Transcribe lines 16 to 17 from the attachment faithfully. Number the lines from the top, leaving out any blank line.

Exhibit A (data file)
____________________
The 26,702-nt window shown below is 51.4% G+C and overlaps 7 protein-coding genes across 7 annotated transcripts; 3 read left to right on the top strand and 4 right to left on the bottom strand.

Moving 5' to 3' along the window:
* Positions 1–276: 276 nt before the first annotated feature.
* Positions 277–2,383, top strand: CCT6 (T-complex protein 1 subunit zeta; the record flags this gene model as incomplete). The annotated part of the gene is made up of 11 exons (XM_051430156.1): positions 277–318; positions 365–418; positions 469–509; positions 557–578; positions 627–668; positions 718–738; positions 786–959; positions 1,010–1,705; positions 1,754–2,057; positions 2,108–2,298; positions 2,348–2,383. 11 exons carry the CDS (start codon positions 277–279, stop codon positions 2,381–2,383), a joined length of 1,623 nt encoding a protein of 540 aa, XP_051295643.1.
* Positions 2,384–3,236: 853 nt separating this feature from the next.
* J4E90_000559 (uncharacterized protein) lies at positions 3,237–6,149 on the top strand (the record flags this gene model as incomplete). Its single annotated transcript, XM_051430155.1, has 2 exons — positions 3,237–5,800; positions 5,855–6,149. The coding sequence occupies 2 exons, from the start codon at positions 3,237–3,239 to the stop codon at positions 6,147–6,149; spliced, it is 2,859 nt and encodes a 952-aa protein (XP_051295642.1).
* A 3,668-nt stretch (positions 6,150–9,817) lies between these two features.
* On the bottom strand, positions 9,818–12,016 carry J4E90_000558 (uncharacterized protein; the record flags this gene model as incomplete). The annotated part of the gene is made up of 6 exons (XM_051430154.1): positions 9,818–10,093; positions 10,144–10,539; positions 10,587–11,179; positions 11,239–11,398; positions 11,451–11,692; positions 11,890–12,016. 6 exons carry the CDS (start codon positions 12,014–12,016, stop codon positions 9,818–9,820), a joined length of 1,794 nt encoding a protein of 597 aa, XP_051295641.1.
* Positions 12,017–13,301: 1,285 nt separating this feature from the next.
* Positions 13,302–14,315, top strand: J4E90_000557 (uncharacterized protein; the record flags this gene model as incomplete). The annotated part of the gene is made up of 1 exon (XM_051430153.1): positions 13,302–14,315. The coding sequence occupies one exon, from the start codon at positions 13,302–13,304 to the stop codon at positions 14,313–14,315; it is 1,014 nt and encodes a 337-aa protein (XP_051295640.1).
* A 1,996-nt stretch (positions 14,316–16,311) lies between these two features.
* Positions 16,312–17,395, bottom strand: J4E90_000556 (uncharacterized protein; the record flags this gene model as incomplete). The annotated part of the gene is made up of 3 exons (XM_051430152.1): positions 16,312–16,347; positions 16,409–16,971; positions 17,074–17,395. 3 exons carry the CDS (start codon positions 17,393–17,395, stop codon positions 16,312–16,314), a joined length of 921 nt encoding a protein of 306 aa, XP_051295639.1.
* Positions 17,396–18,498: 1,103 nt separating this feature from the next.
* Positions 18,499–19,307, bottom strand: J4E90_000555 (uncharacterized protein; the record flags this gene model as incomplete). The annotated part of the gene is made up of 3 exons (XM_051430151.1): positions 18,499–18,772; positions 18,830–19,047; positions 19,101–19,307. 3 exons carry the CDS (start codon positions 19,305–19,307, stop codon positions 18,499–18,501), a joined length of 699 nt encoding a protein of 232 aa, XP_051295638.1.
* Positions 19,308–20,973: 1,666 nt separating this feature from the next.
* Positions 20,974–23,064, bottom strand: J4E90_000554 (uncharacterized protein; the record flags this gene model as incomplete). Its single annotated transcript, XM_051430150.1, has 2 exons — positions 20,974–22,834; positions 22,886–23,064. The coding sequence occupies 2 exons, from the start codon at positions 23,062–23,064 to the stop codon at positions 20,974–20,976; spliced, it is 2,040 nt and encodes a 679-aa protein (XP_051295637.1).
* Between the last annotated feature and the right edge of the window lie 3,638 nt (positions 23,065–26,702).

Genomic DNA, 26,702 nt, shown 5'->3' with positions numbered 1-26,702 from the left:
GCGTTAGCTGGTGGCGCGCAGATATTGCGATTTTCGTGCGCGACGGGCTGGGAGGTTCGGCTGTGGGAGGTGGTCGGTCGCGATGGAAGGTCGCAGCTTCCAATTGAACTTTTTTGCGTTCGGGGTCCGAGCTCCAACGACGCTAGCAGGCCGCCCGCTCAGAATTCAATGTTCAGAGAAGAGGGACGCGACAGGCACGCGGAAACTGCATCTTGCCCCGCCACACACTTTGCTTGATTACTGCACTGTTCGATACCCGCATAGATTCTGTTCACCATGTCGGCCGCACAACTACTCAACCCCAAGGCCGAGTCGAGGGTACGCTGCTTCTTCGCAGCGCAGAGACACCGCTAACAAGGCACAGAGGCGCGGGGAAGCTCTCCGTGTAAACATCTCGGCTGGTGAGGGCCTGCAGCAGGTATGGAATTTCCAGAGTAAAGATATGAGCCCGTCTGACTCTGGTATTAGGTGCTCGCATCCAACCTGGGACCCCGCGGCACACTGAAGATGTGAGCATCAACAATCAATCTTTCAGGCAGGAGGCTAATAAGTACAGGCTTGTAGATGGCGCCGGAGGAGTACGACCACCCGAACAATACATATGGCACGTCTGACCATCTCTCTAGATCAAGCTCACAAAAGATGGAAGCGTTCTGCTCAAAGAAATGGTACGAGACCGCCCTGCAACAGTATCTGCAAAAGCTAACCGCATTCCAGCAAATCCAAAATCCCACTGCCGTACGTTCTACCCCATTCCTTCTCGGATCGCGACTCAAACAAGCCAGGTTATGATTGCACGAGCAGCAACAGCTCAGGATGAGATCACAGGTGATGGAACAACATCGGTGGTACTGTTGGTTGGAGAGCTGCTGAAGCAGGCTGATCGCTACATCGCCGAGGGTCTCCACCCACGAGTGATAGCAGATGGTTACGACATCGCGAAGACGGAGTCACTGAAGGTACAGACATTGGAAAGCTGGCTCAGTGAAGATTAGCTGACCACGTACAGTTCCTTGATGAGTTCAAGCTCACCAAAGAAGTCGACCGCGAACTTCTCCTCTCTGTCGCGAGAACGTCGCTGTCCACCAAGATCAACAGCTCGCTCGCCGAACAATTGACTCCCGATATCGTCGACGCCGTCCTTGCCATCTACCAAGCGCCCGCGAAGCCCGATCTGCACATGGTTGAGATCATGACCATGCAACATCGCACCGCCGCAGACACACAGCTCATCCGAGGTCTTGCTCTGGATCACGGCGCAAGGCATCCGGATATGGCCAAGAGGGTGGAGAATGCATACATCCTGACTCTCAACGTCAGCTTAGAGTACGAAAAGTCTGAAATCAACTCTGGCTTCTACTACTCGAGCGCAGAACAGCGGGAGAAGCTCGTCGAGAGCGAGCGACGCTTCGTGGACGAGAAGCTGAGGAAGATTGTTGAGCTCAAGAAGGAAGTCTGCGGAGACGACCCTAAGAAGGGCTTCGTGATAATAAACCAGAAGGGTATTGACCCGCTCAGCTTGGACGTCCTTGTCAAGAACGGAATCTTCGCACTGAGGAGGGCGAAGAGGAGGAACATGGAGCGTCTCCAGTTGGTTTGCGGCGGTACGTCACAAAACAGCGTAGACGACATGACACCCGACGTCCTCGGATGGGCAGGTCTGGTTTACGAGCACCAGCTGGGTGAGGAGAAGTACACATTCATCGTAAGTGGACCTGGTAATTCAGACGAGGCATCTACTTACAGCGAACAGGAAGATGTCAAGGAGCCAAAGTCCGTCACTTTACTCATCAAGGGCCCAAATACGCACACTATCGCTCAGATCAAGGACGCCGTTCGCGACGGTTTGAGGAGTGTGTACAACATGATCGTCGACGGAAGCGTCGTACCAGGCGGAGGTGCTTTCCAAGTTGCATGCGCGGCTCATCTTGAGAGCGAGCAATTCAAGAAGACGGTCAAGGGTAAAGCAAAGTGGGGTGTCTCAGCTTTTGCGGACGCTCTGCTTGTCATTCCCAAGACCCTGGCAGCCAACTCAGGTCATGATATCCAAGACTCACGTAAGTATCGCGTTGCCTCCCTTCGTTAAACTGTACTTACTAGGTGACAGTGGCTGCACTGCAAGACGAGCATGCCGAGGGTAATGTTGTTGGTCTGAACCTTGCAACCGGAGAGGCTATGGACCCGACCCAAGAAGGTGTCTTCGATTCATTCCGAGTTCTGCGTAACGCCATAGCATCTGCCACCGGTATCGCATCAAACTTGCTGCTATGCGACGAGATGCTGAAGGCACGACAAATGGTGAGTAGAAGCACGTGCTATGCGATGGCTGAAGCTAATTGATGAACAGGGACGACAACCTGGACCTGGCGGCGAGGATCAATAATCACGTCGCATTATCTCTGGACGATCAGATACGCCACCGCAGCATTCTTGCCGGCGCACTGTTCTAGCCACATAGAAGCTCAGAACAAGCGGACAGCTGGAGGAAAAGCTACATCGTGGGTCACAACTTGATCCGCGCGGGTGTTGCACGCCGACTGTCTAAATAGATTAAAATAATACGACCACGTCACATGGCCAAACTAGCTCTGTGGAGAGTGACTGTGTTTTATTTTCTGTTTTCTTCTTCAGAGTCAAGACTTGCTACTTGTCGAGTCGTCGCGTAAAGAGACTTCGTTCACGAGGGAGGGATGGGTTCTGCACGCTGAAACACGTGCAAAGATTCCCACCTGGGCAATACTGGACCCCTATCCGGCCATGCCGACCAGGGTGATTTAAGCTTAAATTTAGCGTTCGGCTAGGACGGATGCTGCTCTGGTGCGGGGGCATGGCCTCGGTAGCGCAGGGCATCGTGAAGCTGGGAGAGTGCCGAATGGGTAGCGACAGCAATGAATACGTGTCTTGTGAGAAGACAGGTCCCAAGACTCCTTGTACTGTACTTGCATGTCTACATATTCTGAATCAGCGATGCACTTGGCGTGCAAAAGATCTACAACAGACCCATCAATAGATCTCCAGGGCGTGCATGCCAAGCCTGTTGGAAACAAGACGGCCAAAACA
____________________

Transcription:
* Positions 20,974–23,064, bottom strand: J4E90_000554 (uncharacterized protein; the record flags this gene model as incomplete). Its single annotated transcript, XM_051430150.1, has 2 exons — positions 20,974–22,834; positions 22,886–23,064. The coding sequence occupies 2 exons, from the start codon at positions 23,062–23,064 to the stop codon at positions 20,974–20,976; spliced, it is 2,040 nt and encodes a 679-aa protein (XP_051295637.1).
* Between the last annotated feature and the right edge of the window lie 3,638 nt (positions 23,065–26,702).